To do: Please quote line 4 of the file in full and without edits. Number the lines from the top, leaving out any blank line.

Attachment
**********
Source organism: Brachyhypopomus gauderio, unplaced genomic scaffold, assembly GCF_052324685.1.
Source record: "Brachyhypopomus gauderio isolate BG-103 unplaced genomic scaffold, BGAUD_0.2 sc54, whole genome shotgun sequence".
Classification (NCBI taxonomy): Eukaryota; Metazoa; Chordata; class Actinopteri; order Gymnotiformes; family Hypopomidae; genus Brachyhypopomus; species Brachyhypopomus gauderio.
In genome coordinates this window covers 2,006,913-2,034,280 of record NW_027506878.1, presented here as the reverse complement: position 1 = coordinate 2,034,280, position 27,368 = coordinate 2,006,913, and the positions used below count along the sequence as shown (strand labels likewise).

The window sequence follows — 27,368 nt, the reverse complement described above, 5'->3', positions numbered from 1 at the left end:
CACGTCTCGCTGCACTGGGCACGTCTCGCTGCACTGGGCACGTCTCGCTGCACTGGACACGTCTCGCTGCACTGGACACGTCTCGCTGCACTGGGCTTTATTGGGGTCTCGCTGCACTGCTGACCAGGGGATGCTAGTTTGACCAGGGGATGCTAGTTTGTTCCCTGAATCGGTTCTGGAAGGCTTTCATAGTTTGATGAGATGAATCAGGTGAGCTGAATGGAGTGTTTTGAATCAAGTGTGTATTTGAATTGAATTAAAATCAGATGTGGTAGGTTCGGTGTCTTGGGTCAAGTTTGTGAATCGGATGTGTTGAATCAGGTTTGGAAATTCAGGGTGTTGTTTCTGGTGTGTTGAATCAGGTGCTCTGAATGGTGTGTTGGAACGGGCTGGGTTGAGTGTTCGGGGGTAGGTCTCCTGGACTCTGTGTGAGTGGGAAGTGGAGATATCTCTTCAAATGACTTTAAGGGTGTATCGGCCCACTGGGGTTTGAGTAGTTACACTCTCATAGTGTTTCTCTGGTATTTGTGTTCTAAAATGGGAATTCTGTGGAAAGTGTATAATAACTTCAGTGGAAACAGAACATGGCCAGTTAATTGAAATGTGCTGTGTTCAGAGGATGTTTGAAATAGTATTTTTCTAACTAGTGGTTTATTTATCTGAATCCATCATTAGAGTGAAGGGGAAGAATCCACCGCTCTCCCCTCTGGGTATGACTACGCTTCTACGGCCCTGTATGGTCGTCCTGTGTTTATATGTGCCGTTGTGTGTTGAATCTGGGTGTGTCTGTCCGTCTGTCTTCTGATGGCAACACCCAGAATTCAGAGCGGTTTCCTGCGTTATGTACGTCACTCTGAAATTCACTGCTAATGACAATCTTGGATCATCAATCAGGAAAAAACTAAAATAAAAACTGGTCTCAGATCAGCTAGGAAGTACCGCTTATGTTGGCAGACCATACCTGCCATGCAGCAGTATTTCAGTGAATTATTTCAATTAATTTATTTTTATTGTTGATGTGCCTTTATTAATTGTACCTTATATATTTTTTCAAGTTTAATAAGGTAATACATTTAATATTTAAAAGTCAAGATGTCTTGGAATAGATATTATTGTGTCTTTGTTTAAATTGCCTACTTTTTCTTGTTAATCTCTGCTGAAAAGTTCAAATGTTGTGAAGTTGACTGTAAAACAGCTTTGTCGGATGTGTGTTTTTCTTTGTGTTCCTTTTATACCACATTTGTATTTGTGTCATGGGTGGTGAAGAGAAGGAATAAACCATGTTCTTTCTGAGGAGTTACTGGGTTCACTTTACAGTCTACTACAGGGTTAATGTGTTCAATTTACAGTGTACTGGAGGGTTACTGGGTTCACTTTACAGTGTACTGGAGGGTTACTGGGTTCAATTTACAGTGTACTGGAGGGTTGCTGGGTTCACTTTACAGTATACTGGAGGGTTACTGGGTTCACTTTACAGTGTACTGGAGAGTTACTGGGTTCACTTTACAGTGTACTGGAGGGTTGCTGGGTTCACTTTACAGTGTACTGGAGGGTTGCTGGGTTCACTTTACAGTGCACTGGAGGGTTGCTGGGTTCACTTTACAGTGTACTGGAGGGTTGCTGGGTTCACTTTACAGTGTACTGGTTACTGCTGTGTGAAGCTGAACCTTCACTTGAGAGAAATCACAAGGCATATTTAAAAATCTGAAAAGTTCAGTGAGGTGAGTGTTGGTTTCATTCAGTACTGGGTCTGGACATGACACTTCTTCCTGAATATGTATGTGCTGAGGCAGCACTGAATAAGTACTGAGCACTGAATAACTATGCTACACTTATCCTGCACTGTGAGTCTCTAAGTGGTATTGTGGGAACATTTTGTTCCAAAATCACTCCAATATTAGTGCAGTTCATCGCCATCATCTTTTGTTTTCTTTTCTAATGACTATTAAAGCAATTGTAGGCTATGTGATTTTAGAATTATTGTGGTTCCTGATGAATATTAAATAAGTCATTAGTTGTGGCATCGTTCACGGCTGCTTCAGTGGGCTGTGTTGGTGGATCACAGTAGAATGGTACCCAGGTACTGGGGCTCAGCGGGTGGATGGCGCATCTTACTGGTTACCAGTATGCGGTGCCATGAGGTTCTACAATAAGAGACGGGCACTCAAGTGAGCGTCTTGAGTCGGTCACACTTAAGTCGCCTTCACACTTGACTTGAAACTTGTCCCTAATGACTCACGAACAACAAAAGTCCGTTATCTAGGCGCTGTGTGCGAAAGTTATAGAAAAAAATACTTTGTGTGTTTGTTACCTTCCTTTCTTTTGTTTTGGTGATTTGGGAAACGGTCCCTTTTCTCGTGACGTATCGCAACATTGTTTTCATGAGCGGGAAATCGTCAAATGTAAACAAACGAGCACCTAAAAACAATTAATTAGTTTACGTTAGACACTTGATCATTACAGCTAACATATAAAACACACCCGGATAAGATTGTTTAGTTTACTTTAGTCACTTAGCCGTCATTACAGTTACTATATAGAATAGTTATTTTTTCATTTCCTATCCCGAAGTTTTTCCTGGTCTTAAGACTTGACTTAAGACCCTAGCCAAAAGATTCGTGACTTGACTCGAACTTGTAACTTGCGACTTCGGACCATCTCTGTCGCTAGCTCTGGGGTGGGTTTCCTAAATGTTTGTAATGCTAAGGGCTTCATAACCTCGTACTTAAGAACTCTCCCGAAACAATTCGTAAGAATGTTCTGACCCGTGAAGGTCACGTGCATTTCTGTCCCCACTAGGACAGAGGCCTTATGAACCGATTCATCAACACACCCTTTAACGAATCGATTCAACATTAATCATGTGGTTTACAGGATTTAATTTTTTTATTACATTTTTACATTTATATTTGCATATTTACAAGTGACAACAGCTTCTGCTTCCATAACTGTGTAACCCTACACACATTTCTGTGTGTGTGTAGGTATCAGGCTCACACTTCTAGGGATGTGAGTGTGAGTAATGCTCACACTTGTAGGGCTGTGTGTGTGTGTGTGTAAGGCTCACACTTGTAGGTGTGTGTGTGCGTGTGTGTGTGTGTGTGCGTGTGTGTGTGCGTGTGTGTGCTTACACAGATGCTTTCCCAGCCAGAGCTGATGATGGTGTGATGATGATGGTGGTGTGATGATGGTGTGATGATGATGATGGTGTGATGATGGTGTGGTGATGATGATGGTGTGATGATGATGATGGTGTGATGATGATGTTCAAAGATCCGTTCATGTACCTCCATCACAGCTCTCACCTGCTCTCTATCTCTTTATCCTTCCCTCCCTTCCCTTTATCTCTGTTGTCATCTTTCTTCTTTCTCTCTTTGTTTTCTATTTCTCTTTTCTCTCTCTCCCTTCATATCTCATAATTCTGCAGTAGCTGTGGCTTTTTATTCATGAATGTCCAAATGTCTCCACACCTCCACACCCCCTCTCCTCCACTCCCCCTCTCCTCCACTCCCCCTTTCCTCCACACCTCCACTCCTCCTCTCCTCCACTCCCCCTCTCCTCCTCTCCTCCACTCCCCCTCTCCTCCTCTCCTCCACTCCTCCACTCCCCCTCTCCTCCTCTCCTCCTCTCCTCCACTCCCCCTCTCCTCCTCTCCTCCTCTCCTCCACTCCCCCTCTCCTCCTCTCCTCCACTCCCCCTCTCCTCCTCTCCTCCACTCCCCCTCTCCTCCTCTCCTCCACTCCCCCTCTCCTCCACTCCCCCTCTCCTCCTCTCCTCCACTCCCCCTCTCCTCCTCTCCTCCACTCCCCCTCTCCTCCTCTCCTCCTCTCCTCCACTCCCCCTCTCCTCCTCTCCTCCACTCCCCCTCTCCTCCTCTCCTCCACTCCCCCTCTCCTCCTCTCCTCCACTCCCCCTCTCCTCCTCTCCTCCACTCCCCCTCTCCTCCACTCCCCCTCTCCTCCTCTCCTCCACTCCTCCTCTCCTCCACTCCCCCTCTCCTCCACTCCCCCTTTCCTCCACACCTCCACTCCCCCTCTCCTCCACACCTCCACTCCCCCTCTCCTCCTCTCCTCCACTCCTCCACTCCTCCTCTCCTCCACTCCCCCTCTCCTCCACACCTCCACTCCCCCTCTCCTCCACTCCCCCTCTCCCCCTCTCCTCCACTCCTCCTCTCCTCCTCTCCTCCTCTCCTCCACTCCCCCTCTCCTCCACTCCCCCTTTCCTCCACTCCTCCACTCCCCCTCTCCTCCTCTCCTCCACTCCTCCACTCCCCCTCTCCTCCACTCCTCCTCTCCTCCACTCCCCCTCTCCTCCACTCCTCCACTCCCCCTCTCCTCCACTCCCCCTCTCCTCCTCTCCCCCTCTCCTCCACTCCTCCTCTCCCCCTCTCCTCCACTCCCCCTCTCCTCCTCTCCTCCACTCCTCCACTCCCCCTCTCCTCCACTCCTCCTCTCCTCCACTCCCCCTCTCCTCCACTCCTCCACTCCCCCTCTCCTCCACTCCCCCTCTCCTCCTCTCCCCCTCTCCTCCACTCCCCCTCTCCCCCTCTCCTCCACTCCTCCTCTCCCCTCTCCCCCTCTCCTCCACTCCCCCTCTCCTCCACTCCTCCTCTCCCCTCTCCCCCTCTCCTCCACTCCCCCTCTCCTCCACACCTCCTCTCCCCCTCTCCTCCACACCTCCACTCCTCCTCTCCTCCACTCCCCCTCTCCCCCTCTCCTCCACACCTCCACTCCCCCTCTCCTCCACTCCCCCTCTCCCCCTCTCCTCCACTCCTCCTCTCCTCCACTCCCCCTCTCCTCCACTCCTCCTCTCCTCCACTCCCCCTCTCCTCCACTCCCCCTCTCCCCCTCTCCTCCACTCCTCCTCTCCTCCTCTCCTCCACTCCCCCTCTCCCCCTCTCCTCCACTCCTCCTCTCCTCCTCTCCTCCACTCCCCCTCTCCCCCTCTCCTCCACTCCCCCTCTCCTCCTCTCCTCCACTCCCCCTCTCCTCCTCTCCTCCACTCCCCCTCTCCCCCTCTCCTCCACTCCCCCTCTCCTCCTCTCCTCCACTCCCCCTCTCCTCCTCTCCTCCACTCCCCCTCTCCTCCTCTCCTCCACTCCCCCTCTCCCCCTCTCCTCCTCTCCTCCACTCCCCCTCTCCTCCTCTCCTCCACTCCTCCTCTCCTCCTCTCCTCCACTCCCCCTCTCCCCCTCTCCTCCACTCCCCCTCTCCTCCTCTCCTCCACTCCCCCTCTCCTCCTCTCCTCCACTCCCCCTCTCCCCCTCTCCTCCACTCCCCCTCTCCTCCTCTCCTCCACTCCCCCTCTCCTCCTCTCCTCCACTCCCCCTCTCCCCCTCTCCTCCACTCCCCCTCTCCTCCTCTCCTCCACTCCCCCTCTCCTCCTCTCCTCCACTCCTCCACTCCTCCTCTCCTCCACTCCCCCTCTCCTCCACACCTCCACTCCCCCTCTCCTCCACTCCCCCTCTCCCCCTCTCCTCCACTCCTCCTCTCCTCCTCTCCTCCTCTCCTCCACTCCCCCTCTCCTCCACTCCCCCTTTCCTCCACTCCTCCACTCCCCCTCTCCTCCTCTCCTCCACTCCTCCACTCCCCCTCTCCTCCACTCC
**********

In genome coordinates this window covers 2,006,913-2,034,280 of record NW_027506878.1, presented here as the reverse complement: position 1 = coordinate 2,034,280, position 27,368 = coordinate 2,006,913, and the positions used below count along the sequence as shown (strand labels likewise).